Lagging rival Neurocrine, Teva preps ad campaign in tardive dyskinesia

Teva is joining the marketing push in tardive dyskinesia with its first consumer campaign for Austedo, executives said Wednesday..

Teva’s campaign will be the second tardive dyskinesia effort in market. Rival Neurocrine Biosciences' unbranded awareness effort “Talk About TD” has been running on TV and digital since 2019.

While Teva did not reveal details about the upcoming work, executives said the DTC is meant to reach more people with the condition caused by long-term use of some antipsychotic drugs.

“We've been looking at DTC for a period of time,” Brendan O’Grady, Teva’s head of commercial in North America, said, adding that Teva sees a lot of opportunity for Austedo.

RELATED: After cost-cutting spree, Teva chief Schultz nabs big pay bump to nearly $16M

"There are 500,000 patients estimated with tardive dyskinesia in the U.S.," he said. "We've got about 30,000 patients currently treated (or) about 6%. So the upswing and the potential is huge.”

RBC Capital Markets analysts tacitly agreed that “Teva’s DTC plan could help raise awareness,” in an investor note. The analysts pointed out that Teva’s push is “validation of the remaining commercial potential in the TD market.”

Neurocrine began its unbranded effort in early 2019, more than a year after Ingrezza was approved. The “Talk About TD” campaign includes national TV ads, and it's spent more than $27 million to date on commercial airings, according to data from real-time TV ad tracker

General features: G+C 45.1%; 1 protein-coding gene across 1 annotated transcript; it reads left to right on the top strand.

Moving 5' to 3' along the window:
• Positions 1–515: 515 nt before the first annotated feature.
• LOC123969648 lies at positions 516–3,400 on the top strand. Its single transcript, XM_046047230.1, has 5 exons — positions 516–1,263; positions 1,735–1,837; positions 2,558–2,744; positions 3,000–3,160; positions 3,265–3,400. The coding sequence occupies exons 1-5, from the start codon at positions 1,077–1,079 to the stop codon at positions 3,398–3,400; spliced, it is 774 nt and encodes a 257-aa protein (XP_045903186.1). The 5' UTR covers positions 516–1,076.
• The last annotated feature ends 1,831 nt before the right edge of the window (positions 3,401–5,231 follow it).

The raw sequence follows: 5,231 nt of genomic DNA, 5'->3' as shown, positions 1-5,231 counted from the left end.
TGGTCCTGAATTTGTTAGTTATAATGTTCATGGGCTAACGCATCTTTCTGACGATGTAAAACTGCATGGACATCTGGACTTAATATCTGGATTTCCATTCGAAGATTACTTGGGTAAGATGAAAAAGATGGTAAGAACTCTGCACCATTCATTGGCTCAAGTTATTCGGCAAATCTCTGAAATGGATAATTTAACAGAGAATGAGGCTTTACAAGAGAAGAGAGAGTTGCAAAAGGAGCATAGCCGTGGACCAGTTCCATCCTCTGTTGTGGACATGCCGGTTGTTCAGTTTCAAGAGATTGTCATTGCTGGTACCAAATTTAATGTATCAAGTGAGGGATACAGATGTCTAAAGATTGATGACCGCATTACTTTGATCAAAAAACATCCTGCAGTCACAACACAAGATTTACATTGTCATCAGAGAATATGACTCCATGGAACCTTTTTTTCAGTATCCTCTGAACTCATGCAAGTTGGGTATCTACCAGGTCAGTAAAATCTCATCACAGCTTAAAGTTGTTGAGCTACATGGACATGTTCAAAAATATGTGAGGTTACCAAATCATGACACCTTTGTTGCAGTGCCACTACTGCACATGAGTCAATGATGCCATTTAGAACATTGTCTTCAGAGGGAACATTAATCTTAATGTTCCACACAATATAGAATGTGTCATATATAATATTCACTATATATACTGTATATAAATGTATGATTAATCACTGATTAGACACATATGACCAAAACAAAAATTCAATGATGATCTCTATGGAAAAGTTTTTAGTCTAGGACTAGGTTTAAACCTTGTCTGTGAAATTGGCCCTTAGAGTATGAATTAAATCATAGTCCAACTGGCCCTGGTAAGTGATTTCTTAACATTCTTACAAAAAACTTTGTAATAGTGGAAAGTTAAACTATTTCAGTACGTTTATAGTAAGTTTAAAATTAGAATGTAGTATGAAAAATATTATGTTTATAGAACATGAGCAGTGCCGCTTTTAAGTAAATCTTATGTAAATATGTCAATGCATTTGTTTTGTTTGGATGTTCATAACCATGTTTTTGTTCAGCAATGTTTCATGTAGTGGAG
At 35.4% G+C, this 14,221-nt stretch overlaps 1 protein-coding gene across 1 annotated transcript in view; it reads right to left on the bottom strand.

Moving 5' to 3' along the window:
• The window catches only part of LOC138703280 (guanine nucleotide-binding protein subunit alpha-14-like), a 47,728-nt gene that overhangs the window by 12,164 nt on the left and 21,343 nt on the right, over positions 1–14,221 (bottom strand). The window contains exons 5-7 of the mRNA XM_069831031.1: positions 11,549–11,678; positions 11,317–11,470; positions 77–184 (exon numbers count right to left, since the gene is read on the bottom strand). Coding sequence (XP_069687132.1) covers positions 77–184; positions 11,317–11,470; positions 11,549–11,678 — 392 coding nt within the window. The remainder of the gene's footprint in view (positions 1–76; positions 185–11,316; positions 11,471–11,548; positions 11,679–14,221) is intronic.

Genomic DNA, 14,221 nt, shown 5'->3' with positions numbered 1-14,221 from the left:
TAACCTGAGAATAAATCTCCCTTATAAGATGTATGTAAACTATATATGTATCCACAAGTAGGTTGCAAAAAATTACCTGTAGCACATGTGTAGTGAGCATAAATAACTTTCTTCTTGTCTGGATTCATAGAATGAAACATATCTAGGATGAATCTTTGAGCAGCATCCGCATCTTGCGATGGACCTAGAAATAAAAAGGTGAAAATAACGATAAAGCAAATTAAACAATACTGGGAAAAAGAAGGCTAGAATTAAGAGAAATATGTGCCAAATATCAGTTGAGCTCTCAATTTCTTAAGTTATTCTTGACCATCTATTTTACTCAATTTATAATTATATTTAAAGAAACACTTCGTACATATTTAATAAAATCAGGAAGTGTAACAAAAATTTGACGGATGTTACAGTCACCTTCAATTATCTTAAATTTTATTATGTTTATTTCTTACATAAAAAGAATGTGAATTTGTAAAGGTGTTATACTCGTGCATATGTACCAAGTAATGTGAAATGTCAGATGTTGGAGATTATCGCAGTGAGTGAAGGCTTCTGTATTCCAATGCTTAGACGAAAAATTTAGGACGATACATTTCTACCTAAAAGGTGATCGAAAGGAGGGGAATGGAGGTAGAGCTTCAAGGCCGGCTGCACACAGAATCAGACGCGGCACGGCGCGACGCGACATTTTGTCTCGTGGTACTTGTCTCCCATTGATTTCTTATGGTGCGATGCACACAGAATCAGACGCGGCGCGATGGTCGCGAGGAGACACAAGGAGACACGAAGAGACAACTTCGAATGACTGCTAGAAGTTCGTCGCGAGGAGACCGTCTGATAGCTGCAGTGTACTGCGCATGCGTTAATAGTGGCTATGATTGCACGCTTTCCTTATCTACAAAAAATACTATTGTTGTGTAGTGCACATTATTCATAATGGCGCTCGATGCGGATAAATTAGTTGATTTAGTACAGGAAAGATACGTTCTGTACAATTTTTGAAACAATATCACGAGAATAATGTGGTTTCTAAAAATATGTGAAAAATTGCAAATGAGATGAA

Awareness, and diagnoses, are up: Neurocrine CEO Kevin Gorman told Fierce Pharma earlier this year that 20% of TD patients are now diagnosed versus only 3% when Ingrezza was approved in 2017.

Of the two TD treatments, Neurocrine's Ingrezza leads sales with $993 million in 2020 compared to Austedo’s $638 million.

RELATED: Teva's global cutback spree is done. Now, it's aiming to grow with Ajovy, Austedo

The TD prevalence rate ranges from about 20% to 30% of people who take antipsychotics and some other medicines.

However, awareness remains low even among potential patients themselves. A Neurocrine study found that almost 60% of people taking the medicines did not know about the involuntary movement disorder.